Nope. On the rare occasions you’re referring to somone with the title, it goes with the first name: Sir Paul. Otherwise ‘sir’ is a standalone without any name attached.
Try to avoid using “Dear” at the start of a message or e-mail unless you know the person’s name. Imagine you’re actually speaking to them, face to face.
No, I’m afraid you don’t. You live on Bovenweg. There’s no article needed for a named street or road or square.
People are naturally very proud of their academic achievements and titles and want them stated in their communications. But it’s not as trivial as it might seem.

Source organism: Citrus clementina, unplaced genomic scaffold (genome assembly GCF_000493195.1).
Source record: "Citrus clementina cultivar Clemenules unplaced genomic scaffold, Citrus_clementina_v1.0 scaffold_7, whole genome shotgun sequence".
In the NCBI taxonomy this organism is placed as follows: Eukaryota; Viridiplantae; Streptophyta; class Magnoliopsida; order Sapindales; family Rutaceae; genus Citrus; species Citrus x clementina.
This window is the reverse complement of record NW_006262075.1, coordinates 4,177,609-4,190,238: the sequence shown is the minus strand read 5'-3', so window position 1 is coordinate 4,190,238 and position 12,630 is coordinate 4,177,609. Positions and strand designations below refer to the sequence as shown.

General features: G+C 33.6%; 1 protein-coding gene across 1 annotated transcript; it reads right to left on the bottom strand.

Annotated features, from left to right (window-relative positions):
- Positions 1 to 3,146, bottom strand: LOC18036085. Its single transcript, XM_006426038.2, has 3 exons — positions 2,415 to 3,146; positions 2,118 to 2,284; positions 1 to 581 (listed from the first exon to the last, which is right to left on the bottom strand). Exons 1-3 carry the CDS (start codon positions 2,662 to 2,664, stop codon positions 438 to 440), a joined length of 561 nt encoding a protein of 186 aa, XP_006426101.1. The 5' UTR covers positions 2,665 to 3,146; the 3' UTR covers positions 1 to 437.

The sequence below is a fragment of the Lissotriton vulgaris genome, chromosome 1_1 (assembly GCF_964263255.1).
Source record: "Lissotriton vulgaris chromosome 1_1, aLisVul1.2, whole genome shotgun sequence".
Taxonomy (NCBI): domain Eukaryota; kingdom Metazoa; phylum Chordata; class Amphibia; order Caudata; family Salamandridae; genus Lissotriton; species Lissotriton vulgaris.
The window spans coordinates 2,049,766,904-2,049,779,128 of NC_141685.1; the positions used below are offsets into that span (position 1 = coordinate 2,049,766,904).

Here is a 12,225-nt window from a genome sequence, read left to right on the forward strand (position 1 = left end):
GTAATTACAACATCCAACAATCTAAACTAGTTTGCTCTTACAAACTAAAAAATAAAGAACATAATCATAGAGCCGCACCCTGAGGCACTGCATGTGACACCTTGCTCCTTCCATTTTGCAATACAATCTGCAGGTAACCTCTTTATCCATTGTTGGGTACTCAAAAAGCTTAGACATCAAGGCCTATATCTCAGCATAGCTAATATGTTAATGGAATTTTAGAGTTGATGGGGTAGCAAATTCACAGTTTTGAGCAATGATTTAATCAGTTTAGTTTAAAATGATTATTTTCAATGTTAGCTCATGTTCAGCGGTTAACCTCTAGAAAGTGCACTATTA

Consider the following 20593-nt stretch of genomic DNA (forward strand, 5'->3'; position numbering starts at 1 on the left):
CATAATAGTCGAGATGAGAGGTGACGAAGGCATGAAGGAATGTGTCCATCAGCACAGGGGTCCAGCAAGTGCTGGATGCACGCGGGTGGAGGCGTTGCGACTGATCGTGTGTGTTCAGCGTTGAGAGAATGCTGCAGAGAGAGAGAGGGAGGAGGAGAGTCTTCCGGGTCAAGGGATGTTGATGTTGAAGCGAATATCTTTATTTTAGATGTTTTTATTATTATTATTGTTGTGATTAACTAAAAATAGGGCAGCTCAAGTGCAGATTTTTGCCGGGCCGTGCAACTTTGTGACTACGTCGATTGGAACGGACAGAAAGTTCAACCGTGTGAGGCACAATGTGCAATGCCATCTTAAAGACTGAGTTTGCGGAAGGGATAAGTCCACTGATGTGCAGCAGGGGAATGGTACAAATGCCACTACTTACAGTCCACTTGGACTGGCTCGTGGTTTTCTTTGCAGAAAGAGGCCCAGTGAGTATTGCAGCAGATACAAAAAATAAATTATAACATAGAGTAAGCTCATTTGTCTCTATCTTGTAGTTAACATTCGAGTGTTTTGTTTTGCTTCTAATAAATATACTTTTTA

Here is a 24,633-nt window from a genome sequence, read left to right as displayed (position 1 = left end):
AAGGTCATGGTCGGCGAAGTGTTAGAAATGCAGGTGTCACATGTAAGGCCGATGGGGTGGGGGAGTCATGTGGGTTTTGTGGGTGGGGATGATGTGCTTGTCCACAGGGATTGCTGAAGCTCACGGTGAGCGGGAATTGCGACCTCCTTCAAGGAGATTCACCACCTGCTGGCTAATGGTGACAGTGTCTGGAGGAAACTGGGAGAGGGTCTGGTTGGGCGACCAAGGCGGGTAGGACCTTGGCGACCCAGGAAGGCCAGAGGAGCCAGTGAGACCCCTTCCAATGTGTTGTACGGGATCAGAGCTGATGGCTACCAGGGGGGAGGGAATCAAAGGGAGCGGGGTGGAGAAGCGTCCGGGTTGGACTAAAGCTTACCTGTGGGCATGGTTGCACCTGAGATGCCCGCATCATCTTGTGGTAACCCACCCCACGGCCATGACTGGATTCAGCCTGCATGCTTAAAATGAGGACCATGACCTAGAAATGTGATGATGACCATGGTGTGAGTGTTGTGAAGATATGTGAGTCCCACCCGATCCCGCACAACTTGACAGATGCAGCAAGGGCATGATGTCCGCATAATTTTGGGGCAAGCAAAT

Dutch surnames often have prefixes (van, van der, de, ter, etc.) and are alphabetized by the remainder, which stops half the phone book being listed under V.
Um… surely not. The Dutch don’t make mistakes when referring to their own country, do they? It turns out to be a surprisingly tricky one.
Modern English is increasingly gender-neutral. Efforts to render forms of address such as “mw. mr.” too literally come out as confusing or plain laughable. Professions and roles in which the person’s gender is irrelevant don’t need to be gendered.